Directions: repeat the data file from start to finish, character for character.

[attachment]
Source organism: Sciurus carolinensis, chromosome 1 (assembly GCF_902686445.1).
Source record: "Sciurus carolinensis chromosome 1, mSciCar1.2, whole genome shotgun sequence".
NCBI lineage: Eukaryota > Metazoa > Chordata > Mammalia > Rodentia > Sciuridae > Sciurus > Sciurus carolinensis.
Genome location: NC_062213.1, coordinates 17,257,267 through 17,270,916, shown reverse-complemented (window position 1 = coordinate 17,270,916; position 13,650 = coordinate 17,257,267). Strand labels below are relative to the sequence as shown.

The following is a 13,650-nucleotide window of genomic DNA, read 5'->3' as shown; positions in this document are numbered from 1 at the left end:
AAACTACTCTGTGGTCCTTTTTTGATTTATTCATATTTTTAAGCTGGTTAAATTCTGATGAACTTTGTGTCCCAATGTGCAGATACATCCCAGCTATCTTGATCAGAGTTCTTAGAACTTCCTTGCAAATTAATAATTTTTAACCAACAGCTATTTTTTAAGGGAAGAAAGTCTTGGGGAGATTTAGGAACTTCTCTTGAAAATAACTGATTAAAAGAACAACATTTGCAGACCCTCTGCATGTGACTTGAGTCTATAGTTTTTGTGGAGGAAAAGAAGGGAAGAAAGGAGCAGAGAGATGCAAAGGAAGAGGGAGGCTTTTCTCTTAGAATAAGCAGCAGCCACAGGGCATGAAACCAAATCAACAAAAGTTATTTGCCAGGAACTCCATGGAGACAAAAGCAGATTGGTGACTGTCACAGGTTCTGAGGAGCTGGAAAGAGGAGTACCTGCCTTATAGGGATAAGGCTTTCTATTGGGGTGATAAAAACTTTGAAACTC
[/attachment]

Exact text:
Source organism: Sciurus carolinensis, chromosome 1 (assembly GCF_902686445.1).
Source record: "Sciurus carolinensis chromosome 1, mSciCar1.2, whole genome shotgun sequence".
NCBI lineage: Eukaryota > Metazoa > Chordata > Mammalia > Rodentia > Sciuridae > Sciurus > Sciurus carolinensis.
Genome location: NC_062213.1, coordinates 17,257,267 through 17,270,916, shown reverse-complemented (window position 1 = coordinate 17,270,916; position 13,650 = coordinate 17,257,267). Strand labels below are relative to the sequence as shown.

The following is a 13,650-nucleotide window of genomic DNA, read 5'->3' as shown; positions in this document are numbered from 1 at the left end:
AAACTACTCTGTGGTCCTTTTTTGATTTATTCATATTTTTAAGCTGGTTAAATTCTGATGAACTTTGTGTCCCAATGTGCAGATACATCCCAGCTATCTTGATCAGAGTTCTTAGAACTTCCTTGCAAATTAATAATTTTTAACCAACAGCTATTTTTTAAGGGAAGAAAGTCTTGGGGAGATTTAGGAACTTCTCTTGAAAATAACTGATTAAAAGAACAACATTTGCAGACCCTCTGCATGTGACTTGAGTCTATAGTTTTTGTGGAGGAAAAGAAGGGAAGAAAGGAGCAGAGAGATGCAAAGGAAGAGGGAGGCTTTTCTCTTAGAATAAGCAGCAGCCACAGGGCATGAAACCAAATCAACAAAAGTTATTTGCCAGGAACTCCATGGAGACAAAAGCAGATTGGTGACTGTCACAGGTTCTGAGGAGCTGGAAAGAGGAGTACCTGCCTTATAGGGATAAGGCTTTCTATTGGGGTGATAAAAACTTTGAAACTC